• Dr. Skovronsky also presented a new, on-treatment analysis of phase 2b data for tirzepatide, specifically for the endpoints of A1c <5.7% and weight loss ≥15%. In the initial data presentation at EASD, these endpoints were presented as intention-to-treat analysis (other endpoints were, somewhat confusingly, on-treatment analyses). In the ITT analysis, 22% of those on tirzepatide 10 mg achieved ≥15% weight loss, as did 25% of those on 15 mg; for the same groups, 18% and 30% achieved an A1c <5.7%. Thus, the on-treatment analysis unsurprisingly shows greater efficacy in only the group of participants who stayed on tirzepatide.


  • As a reminder, SURPASS contains eight studies, detailed on this timeline. All but the SURPASS CVOT are set to be initiated in 2019:

3. Trulicity: All Eyes on REWIND Readout at ADA 2019; Regulatory Submission Slated for 1H19 (Potentially Before Results are Public!)

In Dr. Skovronsky’s words, “ADA can’t come soon enough in 2019” – there, Lilly will present full results from the REWIND CVOT for Trulicity. Notably, Lilly intends to submit REWIND results to regulatory authorities in support of a CV indication in 1H19, meaning that sNDA/Type II application could actually be submitted before we’ve seen any data! This seems like a very good sign to us and excitement around REWIND results remains high: The CVOT met its primary endpoint, significantly reducing risk of three-point MACE vs. placebo, despite enrolling a majority (69%) primary prevention population with a quite low mean A1c of only 7.3%. The study is also especially long, with median follow-up of 5.4 years. That said, we can’t draw any conclusions on efficacy before seeing the full results: Was the treatment effect balanced across the primary and secondary prevention cohorts? Did the longer follow up make it possible to detect cardioprotection in a healthier subgroup of patients? The answers to these questions will have tremendous implications for the GLP-1 agonist class and all patients with type 2 diabetes. We’re glad Lilly “took a risk” on REWIND design; regardless of subgroup results, we feel Lilly is all but guaranteed a CV indication of some sort for Trulicity.

4. Launch of Hybrid Closed Loop and Connected Pen/Decision Support in 2019-2021; Connected Pen to be Submitted to FDA in 2019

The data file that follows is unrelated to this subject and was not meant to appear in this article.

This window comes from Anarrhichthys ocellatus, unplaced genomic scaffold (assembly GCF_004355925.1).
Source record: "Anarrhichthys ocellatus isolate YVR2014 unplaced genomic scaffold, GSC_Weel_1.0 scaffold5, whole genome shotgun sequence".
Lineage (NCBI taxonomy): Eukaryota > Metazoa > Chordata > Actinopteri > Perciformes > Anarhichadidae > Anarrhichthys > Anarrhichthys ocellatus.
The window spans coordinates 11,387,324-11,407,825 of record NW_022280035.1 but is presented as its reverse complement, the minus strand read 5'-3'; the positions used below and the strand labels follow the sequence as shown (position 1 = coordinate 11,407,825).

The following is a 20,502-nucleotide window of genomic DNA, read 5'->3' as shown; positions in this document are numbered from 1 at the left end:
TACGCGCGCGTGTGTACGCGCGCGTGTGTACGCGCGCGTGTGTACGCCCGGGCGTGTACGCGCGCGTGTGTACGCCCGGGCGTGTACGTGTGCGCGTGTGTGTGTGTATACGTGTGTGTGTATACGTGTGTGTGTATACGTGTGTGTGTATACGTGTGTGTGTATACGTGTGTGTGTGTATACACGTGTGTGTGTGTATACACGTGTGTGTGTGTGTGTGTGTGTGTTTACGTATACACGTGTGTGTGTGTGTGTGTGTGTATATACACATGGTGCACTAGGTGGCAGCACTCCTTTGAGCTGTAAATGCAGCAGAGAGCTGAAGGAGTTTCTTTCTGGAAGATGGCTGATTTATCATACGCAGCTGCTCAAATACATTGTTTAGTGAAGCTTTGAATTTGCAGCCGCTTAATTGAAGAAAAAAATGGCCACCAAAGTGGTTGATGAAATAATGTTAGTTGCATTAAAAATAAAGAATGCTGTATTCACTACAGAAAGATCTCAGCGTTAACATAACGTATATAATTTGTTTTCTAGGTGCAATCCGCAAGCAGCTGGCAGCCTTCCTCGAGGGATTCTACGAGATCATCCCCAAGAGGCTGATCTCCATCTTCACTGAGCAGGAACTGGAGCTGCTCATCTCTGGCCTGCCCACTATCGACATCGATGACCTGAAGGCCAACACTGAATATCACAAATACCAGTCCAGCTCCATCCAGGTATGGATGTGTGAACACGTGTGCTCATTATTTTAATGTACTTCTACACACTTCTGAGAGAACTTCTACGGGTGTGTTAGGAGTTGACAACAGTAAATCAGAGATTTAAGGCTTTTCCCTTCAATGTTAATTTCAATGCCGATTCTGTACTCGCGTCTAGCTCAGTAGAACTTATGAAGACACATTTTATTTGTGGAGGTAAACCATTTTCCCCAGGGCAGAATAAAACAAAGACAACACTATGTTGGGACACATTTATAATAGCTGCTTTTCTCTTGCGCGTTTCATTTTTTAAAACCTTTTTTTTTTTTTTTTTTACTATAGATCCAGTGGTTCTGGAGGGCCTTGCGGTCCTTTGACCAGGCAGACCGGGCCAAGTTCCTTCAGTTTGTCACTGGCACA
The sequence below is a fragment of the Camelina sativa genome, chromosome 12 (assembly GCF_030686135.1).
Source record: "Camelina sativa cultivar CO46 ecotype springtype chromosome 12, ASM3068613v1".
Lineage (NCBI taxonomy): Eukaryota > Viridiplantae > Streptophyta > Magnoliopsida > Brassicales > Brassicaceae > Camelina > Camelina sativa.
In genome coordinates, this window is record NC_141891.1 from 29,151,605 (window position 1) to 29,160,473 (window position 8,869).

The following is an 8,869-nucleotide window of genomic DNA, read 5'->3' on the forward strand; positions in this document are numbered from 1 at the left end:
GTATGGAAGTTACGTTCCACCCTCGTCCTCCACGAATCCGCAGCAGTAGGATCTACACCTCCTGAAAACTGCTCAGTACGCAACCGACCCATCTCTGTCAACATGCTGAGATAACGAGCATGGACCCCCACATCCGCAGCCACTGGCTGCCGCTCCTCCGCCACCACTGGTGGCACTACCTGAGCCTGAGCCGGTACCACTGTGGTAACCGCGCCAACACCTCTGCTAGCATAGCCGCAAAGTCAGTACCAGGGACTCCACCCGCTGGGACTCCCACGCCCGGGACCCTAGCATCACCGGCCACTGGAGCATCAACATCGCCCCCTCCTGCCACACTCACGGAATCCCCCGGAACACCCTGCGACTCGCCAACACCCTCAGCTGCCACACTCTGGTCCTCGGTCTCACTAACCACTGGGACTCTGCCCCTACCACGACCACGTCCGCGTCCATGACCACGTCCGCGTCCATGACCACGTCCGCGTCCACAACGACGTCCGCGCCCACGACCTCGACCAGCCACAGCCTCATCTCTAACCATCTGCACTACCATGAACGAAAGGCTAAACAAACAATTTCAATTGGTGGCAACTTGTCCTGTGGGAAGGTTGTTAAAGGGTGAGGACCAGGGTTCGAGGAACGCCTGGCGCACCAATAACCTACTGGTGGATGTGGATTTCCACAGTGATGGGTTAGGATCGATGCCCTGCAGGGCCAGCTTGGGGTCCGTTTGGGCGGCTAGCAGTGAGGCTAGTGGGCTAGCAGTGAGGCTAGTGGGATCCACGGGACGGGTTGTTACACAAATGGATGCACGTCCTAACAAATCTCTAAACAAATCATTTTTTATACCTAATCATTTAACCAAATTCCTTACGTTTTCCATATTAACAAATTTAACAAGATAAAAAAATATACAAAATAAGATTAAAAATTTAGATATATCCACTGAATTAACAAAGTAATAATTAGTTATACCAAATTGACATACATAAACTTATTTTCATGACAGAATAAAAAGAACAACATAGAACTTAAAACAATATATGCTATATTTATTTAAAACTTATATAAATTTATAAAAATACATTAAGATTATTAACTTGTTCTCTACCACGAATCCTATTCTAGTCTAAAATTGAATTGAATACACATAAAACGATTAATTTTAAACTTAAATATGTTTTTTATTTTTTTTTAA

The presentation featured an entire slide devoted to Lilly’s connected care (hybrid closed loop and smart pen with decision support) work coming out of the Cambridge Innovation Center, including the news that the portfolio is “expected to launch in stages over three years starting in 2019” (2019-2021 – we imagine this may go into 2022). Management added that the connected pen is now slated for an FDA submission in 2019, suggesting it will likely be the first product to market. On the one hand, this is the first assurance that Lilly will begin to roll out its connected insulin systems in 2019; but on the other hand, the back end of the prior timing (late 2019-2020 launch) has been lengthened by one year, meaning that the closed loop system or elements thereof could be pushed back as far as the end of 2021. If the “Integrated Insulin Management” system (dose capture devices compatible with Lilly’s disposable KwikPen and CGM/BGM), or even just the connected dose capture device, launches by the end of 2019, launch could largely coincide with that of Novo Nordisk’s smart durable pens (key EU markets in 1Q19, potential 2019 US entry) and Bluetooth dose capture attachments for disposable pens (launching later in 2019). We’d expect Lilly’s smart pen will launch before the hybrid closed loop, given the firm “2019” pen submission timing given today. Companion Medical’s durable InPen is available in the US and CE marked, and Common Sensing’s GoCap is in US pilots/beta launch. It will be interesting to see which business models Lilly and Novo Nordisk adopt for their connected devices. We already know that Novo Nordisk is taking more of a partnership approach, including initial data partnerships with Dexcom, Glooko, and Roche, while Lilly seems to be developing its software internally (and non-exclusively partnered with Dexcom). A big question is how the companies will sell the devices. Will the smart pens be included in every prescription at no cost? At a premium out-of-pocket expense? Will the models differ between durable smart pens and disposable smart attachments? Will they be sold through risk-sharing agreements? How quickly will the manufacturers be able to transfer their user bases over to smart injection devices? How much will they invest in marketing smart pens and building the category? How will smart pens and decision support compare to AID with pumps? There are many potential go-to-market strategies, and we’re eager to see which are adopted and how quickly. 2019-2020 has the makings of a pivotal two-year-stretch in terms of increasing the penetration of insulin dose tracking.